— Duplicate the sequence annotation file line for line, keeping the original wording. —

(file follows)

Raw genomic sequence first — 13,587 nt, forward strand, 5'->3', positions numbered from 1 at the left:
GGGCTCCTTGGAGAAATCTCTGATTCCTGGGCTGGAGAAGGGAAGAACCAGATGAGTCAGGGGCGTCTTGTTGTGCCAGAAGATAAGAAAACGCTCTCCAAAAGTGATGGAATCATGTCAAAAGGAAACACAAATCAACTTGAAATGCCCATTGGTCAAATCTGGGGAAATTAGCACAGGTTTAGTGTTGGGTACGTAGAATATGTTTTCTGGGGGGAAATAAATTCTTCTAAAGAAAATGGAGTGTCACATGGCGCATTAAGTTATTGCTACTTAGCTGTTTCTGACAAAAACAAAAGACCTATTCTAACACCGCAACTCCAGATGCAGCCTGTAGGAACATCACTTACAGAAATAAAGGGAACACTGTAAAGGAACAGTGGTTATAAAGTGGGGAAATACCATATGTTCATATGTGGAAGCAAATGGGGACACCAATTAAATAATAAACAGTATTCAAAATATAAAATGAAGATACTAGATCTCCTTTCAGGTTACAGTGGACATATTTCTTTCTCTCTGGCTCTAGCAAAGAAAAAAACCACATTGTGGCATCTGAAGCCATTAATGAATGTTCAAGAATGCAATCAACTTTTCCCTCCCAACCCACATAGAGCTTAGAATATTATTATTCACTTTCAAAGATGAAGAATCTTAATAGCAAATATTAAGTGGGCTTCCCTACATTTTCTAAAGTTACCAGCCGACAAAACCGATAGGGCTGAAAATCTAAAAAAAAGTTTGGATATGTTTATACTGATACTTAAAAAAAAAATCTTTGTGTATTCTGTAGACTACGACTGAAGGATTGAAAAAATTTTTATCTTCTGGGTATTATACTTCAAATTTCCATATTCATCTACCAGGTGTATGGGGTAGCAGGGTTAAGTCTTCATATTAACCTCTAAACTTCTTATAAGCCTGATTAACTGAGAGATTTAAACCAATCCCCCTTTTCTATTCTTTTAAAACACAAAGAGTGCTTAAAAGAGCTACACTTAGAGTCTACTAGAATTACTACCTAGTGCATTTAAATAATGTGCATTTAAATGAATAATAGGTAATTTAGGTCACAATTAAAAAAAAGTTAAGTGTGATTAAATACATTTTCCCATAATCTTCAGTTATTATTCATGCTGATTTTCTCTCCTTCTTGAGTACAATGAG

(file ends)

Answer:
Raw genomic sequence first — 13,587 nt, forward strand, 5'->3', positions numbered from 1 at the left:
GGGCTCCTTGGAGAAATCTCTGATTCCTGGGCTGGAGAAGGGAAGAACCAGATGAGTCAGGGGCGTCTTGTTGTGCCAGAAGATAAGAAAACGCTCTCCAAAAGTGATGGAATCATGTCAAAAGGAAACACAAATCAACTTGAAATGCCCATTGGTCAAATCTGGGGAAATTAGCACAGGTTTAGTGTTGGGTACGTAGAATATGTTTTCTGGGGGGAAATAAATTCTTCTAAAGAAAATGGAGTGTCACATGGCGCATTAAGTTATTGCTACTTAGCTGTTTCTGACAAAAACAAAAGACCTATTCTAACACCGCAACTCCAGATGCAGCCTGTAGGAACATCACTTACAGAAATAAAGGGAACACTGTAAAGGAACAGTGGTTATAAAGTGGGGAAATACCATATGTTCATATGTGGAAGCAAATGGGGACACCAATTAAATAATAAACAGTATTCAAAATATAAAATGAAGATACTAGATCTCCTTTCAGGTTACAGTGGACATATTTCTTTCTCTCTGGCTCTAGCAAAGAAAAAAACCACATTGTGGCATCTGAAGCCATTAATGAATGTTCAAGAATGCAATCAACTTTTCCCTCCCAACCCACATAGAGCTTAGAATATTATTATTCACTTTCAAAGATGAAGAATCTTAATAGCAAATATTAAGTGGGCTTCCCTACATTTTCTAAAGTTACCAGCCGACAAAACCGATAGGGCTGAAAATCTAAAAAAAAGTTTGGATATGTTTATACTGATACTTAAAAAAAAAATCTTTGTGTATTCTGTAGACTACGACTGAAGGATTGAAAAAATTTTTATCTTCTGGGTATTATACTTCAAATTTCCATATTCATCTACCAGGTGTATGGGGTAGCAGGGTTAAGTCTTCATATTAACCTCTAAACTTCTTATAAGCCTGATTAACTGAGAGATTTAAACCAATCCCCCTTTTCTATTCTTTTAAAACACAAAGAGTGCTTAAAAGAGCTACACTTAGAGTCTACTAGAATTACTACCTAGTGCATTTAAATAATGTGCATTTAAATGAATAATAGGTAATTTAGGTCACAATTAAAAAAAAGTTAAGTGTGATTAAATACATTTTCCCATAATCTTCAGTTATTATTCATGCTGATTTTCTCTCCTTCTTGAGTACAATGAG